Mar 22, 2022

Researcher documents what happened during the first attempt at a gravitational-wave observatory in Europe

Posted by in category: physics

First predicted in Einstein’s theory of general relativity, gravitational waves are tiny ripples in spacetime generated by titanic and powerful cosmic events. The great physicist believed that no equipment would ever be sensitive to detect these faint cosmic ripples. Fortunately, Einstein was wrong, but that doesn’t mean that the detection of gravitational waves has been easy.

The history of a planned array to be built in Europe during the late 1980s, the reasons this failed, and the parallels with current detectors, are documented in a new paper published in The European Physical Journal H, authored by Adele La Rana, University of Verona, and INFN Section of Sapienza University, Italy.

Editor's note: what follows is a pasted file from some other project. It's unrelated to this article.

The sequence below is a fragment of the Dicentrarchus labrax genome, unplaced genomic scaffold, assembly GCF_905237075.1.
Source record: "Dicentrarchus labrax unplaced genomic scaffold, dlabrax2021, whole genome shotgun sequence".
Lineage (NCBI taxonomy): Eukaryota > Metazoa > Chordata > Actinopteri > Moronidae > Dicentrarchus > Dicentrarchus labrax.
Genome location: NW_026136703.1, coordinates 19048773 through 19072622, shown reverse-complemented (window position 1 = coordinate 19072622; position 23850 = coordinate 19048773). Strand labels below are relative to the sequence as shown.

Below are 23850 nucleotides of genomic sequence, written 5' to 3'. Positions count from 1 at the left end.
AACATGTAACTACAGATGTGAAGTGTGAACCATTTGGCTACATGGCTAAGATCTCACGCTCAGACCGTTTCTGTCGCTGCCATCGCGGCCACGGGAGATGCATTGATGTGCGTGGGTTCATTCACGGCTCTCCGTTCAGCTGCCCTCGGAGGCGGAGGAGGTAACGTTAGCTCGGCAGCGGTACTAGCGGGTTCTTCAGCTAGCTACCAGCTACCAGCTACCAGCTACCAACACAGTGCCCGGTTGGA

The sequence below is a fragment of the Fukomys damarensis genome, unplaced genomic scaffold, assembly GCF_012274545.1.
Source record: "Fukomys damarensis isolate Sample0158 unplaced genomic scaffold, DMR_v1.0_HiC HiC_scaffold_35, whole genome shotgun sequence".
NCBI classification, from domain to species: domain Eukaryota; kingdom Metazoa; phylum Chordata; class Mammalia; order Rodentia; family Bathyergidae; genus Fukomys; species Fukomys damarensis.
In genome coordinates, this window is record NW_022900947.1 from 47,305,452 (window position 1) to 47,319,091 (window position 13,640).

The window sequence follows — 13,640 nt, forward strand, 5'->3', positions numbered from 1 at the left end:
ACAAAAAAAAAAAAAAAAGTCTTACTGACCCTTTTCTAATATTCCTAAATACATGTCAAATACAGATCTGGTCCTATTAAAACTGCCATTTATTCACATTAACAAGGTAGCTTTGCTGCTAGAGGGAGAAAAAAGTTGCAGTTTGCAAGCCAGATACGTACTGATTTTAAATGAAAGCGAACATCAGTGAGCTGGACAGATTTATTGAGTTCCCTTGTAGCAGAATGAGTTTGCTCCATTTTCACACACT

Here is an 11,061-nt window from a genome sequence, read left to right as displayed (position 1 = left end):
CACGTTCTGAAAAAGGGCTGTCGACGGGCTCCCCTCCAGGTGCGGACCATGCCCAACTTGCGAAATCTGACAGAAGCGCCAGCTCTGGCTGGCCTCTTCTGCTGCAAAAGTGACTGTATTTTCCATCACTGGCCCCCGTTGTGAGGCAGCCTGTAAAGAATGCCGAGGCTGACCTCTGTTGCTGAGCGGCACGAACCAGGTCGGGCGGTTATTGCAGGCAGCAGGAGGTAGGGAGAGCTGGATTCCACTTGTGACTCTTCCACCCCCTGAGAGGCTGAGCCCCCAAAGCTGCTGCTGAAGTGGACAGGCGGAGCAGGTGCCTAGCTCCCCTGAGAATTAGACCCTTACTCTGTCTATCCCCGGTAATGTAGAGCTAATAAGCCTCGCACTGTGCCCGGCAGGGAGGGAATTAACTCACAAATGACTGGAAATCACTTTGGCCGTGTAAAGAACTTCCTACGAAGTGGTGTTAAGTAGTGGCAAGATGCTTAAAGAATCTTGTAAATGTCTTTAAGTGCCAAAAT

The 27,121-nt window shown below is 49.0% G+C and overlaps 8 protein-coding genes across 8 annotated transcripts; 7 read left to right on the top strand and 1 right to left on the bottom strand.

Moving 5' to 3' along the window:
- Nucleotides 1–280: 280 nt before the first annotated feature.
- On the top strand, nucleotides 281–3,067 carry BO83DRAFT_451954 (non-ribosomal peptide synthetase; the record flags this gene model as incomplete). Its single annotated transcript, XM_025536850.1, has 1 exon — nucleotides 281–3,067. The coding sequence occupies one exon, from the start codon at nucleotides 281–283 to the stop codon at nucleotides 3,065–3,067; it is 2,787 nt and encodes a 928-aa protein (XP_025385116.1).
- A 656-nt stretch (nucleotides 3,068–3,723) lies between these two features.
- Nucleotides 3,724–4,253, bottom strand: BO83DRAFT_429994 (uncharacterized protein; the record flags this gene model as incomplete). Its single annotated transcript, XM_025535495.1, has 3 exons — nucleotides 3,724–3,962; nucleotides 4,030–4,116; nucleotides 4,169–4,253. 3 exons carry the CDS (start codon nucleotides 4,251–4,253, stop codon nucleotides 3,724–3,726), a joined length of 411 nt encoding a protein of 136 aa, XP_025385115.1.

La Rana explains that following the announcement of the first detections of by the LIGO/Virgo collaboration in 2016 and 2017, questions arose regarding “the missed opportunity” of having an array of two or more long-based GW interferometers in Europe.

Leave a reply